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Houston Economic Indicators

Economic Indicators
May 29, 2018

Overall, the outlook for Houston remains positive. Recent job growth has been very strong and broad based, and the region is likely to receive a tailwind from continued strength in the U.S. and Texas economies. Local leading economic indicators suggest continued positive job gains the remainder of the year but at a somewhat slower pace.

Business-Cycle and Leading Indexes

Growth in the Houston Business-Cycle Index was a roaring 7.6 percent during the three months ending in April 2018—above its longer-run average of 3.2 percent (Chart 1). Annualized growth in the index since September 2017 has been a robust 7.5 percent, likely buoyed in part by a strong post-Harvey stimulus and higher oil prices.

Chart 1


Payroll Expansion Remains Solid

Houston jobs grew at a strong annualized pace of 4.7 percent over the three months ending in April (about 35,400 jobs) (Chart 2). The biggest job gains were in professional and business services (11,000), while manufacturing (5,400)—propelled in part by rising oil and gas activity—logged the fastest growth rate. Education and health services (5,000) rounded out the top three contributions to job growth. Job losses over that same period were focused in government jobs (1,400), particularly local government.

Chart 2

Year-over-year job growth was 2.7 percent in April (80,400), well above the metro’s growth rate trend of about 2.1 percent. Professional and business services was far and away the growth leader over that time (30,000), followed by trade, transportation and utilities (14,000).

The unemployment rate in Houston was 4.6 percent in April, down 0.1 percentage points from March. This occurred amid healthy labor force growth, which has been trending up since January. In comparison, the April unemployment rate in Texas and the U.S. was 4.1 and 3.9 percent, respectively.

Service Sector Gains Stay Broad Based

Focusing on select subsectors within services, recent strong growth has come from three categories (Chart 3). The administrative, waste management, remediation and related subsector grew 11.3 percent (6,000) from January to April, driven mostly by employment services, which includes staffing firms. The next biggest additions came from wholesale trade (3,900) and the professional, scientific and technical (3,900) subsectors. The latter was driven mostly by architectural, engineering and related services, which is highly correlated with oil and gas activity.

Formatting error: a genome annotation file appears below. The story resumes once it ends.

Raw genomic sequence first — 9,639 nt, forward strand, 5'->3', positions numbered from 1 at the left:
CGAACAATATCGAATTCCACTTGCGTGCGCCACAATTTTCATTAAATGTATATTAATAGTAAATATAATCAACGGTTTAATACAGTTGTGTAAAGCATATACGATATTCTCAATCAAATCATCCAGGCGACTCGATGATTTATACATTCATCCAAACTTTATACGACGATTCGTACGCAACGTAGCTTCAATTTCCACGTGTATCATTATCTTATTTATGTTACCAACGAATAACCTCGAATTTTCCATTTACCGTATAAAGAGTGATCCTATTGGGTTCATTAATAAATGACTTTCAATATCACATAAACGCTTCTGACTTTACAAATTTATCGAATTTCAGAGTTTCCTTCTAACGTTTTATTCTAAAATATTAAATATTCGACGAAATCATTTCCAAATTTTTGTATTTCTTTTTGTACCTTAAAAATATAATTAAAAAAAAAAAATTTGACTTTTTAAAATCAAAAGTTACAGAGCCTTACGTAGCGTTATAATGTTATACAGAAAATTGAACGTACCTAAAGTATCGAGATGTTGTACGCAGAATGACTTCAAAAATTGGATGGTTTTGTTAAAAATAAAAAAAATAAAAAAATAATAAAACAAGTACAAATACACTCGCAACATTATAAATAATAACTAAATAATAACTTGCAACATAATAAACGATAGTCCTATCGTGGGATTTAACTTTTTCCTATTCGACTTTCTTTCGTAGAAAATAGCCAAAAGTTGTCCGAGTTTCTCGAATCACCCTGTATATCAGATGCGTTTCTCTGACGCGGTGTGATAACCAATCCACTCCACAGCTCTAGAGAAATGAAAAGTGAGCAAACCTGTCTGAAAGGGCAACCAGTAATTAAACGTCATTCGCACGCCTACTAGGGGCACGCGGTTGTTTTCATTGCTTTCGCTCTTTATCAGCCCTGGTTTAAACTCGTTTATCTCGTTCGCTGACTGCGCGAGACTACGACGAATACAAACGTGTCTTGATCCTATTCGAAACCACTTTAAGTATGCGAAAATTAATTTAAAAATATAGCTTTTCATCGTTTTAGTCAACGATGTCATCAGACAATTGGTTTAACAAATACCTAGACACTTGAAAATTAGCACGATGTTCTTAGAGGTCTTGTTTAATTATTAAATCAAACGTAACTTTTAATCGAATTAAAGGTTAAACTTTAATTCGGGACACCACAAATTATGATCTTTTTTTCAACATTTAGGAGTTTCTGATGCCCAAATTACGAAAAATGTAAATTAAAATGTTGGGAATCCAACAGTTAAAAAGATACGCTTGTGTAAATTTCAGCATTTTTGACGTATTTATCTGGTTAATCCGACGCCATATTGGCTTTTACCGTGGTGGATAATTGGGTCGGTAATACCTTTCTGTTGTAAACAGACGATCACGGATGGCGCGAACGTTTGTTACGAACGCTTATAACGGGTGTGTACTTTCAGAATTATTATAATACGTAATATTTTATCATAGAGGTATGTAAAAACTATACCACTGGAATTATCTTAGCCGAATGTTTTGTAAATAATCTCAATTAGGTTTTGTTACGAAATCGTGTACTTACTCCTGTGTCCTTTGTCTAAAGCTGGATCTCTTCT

Minor job losses in the selected services were concentrated in retail trade (280) and food services and drinking places (160).

Chart 3

Leading Economic Indicators

U.S. and Texas Leading Indexes Point to Growth

The U.S. index of leading economic indicators produced by the Conference Board continued to increase in April, suggesting a healthy national growth outlook and a tailwind for Houston jobs through the rest of 2018 (Chart 4). However, recent growth in the index has slowed, decreasing the likelihood of acceleration in the national economy through the end of the year. As Houston’s economy became increasingly diversified over the last 30 years, the importance of the national economy—independent of oil and gas—has increased.

Chart 4

The Texas Leading Index also extended its upward trend, which is supportive of continued strong job expansion through the end of the year in the state and in Houston over the next several months. This index is used to produce the Dallas Fed’s Texas Employment Forecast.

Houston Survey Indicates Continued Expansion

The Houston Purchasing Managers Index registered 56.6 in April, its highest reading since October 2014, and its sixth consecutive month above 50—indicating an expanding economy (Chart 5). The index has a strong correlation with current job growth and job growth over the next three to four months. Strength among the eight-component series in the index has been broad based, with employment being the highest-scoring component. The May report indicated wholesale trade, health care, professional services, manufacturing and midstream oil and gas (transportation and storage) as the industries driving the recent improvements in the index.

Chart 5

Houston Leading Index Signals Slower Growth

Growth in an index of 11 leading indicators for Houston continued to slow in April, with seven of the components improving over that period (Chart 6). This implies that job growth in Houston will likely remain positive but slow somewhat the remainder of the year. The index surged after Hurricane Harvey, but recent numbers suggest that storm-generated stimulus may be fading.

Chart 6

NOTE: Data may not match previously published numbers due to revisions. 

About Houston Economic Indicators

Questions can be addressed to Jesse Thompson at Houston Economic Indicators is posted on the second Monday after monthly Houston-area employment data are released.